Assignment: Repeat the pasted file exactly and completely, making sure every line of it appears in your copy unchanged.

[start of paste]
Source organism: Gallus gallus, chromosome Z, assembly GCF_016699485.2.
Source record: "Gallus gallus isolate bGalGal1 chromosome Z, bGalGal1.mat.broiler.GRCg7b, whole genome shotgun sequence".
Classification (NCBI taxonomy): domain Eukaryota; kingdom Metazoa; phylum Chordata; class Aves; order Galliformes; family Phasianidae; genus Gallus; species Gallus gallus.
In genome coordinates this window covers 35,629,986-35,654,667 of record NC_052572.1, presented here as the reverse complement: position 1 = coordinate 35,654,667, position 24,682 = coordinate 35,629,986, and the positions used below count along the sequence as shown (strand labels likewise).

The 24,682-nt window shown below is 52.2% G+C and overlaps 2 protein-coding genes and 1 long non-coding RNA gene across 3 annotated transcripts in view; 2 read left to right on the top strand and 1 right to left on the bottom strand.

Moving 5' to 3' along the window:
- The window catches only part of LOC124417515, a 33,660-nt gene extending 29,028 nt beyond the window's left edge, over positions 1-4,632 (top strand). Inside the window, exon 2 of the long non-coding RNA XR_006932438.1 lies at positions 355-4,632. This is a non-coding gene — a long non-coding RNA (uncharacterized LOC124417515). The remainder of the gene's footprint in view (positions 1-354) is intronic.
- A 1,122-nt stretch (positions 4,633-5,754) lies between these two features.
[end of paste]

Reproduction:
Source organism: Gallus gallus, chromosome Z, assembly GCF_016699485.2.
Source record: "Gallus gallus isolate bGalGal1 chromosome Z, bGalGal1.mat.broiler.GRCg7b, whole genome shotgun sequence".
Classification (NCBI taxonomy): domain Eukaryota; kingdom Metazoa; phylum Chordata; class Aves; order Galliformes; family Phasianidae; genus Gallus; species Gallus gallus.
In genome coordinates this window covers 35,629,986-35,654,667 of record NC_052572.1, presented here as the reverse complement: position 1 = coordinate 35,654,667, position 24,682 = coordinate 35,629,986, and the positions used below count along the sequence as shown (strand labels likewise).

The 24,682-nt window shown below is 52.2% G+C and overlaps 2 protein-coding genes and 1 long non-coding RNA gene across 3 annotated transcripts in view; 2 read left to right on the top strand and 1 right to left on the bottom strand.

Moving 5' to 3' along the window:
- The window catches only part of LOC124417515, a 33,660-nt gene extending 29,028 nt beyond the window's left edge, over positions 1-4,632 (top strand). Inside the window, exon 2 of the long non-coding RNA XR_006932438.1 lies at positions 355-4,632. This is a non-coding gene — a long non-coding RNA (uncharacterized LOC124417515). The remainder of the gene's footprint in view (positions 1-354) is intronic.
- A 1,122-nt stretch (positions 4,633-5,754) lies between these two features.